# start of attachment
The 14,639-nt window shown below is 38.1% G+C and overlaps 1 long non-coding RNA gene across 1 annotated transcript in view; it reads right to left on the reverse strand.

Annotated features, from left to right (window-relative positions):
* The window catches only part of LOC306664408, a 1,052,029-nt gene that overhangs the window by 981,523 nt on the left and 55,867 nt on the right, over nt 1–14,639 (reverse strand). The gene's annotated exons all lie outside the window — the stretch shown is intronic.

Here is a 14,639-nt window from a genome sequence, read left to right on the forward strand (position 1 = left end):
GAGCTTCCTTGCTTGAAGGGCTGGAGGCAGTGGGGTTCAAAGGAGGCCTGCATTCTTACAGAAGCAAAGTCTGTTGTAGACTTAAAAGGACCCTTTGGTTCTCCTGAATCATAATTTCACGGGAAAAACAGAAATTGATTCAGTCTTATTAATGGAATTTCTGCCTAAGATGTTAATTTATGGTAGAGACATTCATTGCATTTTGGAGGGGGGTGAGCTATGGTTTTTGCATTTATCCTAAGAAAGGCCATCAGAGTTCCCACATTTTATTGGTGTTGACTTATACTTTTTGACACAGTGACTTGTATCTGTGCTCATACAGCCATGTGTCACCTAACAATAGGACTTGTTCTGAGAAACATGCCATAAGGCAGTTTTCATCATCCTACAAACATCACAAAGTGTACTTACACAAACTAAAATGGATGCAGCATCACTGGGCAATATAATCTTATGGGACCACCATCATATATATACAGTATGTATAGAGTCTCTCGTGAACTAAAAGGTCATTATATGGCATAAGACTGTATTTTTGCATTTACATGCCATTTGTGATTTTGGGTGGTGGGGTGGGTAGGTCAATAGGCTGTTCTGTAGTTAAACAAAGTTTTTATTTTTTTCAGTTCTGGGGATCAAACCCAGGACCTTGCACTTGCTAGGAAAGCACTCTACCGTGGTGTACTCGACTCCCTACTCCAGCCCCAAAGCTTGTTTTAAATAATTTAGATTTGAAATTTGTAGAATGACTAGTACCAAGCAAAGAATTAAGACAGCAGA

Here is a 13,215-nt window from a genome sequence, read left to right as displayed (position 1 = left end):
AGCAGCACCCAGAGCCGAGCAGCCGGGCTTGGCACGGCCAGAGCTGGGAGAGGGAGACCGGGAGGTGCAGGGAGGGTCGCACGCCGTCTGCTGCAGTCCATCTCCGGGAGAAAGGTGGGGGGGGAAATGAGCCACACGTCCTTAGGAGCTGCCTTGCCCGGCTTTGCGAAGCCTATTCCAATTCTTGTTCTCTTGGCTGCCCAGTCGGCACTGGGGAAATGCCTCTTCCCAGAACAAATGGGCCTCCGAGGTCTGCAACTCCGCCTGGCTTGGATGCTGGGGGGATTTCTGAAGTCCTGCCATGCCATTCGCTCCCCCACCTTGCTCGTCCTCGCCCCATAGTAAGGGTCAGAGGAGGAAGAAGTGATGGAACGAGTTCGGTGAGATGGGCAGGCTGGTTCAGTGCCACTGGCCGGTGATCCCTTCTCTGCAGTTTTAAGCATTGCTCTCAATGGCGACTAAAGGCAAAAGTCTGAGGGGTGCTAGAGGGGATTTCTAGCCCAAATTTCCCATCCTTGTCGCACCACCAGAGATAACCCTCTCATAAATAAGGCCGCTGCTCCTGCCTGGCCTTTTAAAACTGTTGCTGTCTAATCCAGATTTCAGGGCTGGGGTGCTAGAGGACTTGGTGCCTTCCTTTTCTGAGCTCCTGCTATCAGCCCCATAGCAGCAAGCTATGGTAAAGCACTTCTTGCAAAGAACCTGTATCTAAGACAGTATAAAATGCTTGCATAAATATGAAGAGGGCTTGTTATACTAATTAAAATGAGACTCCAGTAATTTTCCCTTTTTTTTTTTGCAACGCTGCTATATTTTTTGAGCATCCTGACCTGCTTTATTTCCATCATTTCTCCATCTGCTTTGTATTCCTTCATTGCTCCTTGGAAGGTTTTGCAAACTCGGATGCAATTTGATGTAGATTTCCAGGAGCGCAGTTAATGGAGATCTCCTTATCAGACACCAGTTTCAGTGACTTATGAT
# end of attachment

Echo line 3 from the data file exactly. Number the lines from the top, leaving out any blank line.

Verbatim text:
* The window catches only part of LOC306664408, a 1,052,029-nt gene that overhangs the window by 981,523 nt on the left and 55,867 nt on the right, over nt 1–14,639 (reverse strand). The gene's annotated exons all lie outside the window — the stretch shown is intronic.